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Petrol prices are on the way up, but don’t blame the fuel excise

Pain in store at the bowser, but changes to fuel excise will only be a minor factor. AAP Image/Julian Smith

In his budget announcement, treasurer Joe Hockey has indicated that the government will increase the fuel excise in line with inflation twice each year.

The excise, currently 38.143 cents per litre, has been in place since John Howard’s Coalition government ditched indexation in 2001 to offset the price hike caused by the introduction of the goods and services tax (GST).

With no increase to the fuel excise in more than a decade, it is now about 39% lower than it would otherwise have been. Put another way, if petrol prices had been pegged to inflation since 2001, we would have been paying an average of about 205 cents per litre by 2013.

It is therefore not surprising that Australia now has some of the lowest petrol prices among the 34 members of the Organization for Economic Cooperation and Development (OECD). In fact, only three OECD countries – Mexico, the United States and Canada – have lower petrol prices than Australia.

Meanwhile, petrol prices in Australia have been on an upward trend since 2002, because of rising international crude oil prices, although domestic fuel prices have risen much more slowly than the price of crude. Global crude oil prices have increased fourfold since 2002, while average petrol prices in Australia have not quite doubled, from 87 cents per litre in 2002 to 148 cents per litre in 2013.

Price increases in Australia have also been cushioned by the growing strength of the Australian dollar against the US dollar, the currency in which most of the world’s oil is traded. The value of the Aussie dollar increased from only 48 US cents in April 2001 – the lowest value ever recorded – to above parity in 2011, before dropping to 90-95 US cents, where it currently stands.

Australian motorists have had an easy ride

Given this analysis, one could argue that Australians have not been affected by petrol price increases as much as motorists in many other developed economies. So while reinstating fuel excise indexation would be an unpopular move, it would be a logical step for a government that is desperate to return the budget to surplus. But what can we expect in the future?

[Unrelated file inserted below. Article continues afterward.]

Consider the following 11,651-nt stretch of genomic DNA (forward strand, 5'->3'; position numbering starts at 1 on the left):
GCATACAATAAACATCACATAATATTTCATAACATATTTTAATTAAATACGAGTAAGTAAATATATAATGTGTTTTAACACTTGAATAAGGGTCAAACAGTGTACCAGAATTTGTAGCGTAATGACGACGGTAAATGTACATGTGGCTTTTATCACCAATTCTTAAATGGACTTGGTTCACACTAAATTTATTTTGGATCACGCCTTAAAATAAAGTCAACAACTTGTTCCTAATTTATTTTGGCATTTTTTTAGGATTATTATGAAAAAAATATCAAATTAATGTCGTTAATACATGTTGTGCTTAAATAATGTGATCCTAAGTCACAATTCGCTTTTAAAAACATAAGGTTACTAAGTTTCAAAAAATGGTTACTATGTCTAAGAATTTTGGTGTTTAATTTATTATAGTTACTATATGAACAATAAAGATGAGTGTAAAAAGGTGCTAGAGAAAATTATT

In its 2013 World Energy Outlook, the International Energy Agency forecast that oil prices would stand at US$128 a barrel by 2035. This prediction takes into consideration the increased supply of shale oil, without which the forecast price would be higher.

Other analysts disagree, arguing that the supply of shale oil will be big enough to bring long-term prices as low as US$80 a barrel by 2035.

Predicting future oil prices is a bit like trying to pick a Melbourne Cup winner a decade from now. But that doesn’t mean we can’t make some predictions about domestic fuel prices. If we assume that global oil prices will stay roughly the same for the rest of the decade, then Australian motorists will probably be still be paying more – partly because of the indexed fuel excise, but mainly because the Australian dollar is set to be worth less.

The Aussie dollar lost 13% of its value against the greenback over the past year (although it has recently recouped some of that). Deutsche Bank has predicted that its value will drop as low as 66 US cents before the end of 2015, because of falling commodity prices, declining mining investment, and reduced government spending.

Such a big drop in the value of the Australian dollar would have a much bigger effect on Australian petrol prices than any change to the fuel excise. If Deutsche Bank’s prediction comes true – and if crude oil prices stay roughly the same in the meantime – this would drive Australian petrol prices up by about 29% by the end of next year.

When coupled with an increase in fuel excise at a 3% annual inflation rate, this would mean that average petrol prices will move from their current level of 156 cents per litre to about 208 cents per litre by the end of 2015. But this will mainly be driven by the falling Aussie dollar, while the fuel excise indexation will only add a relatively small amount to the price. If the Australian dollar held firm against the greenback instead of dropping, fuel prices would only climb by 7 cents per litre.

Reintroducing fuel excise indexation will certainly add to the cost of petrol across Australia, and as such it will be politically unpopular. But it is not a major factor of petrol price movements, which will remain largely determined by global crude oil prices and currency fluctuations.

For Australian motorists, who have enjoyed more than a decade’s respite from fuel tax rises, a visit to the bowser is likely to get quite a lot more expensive.

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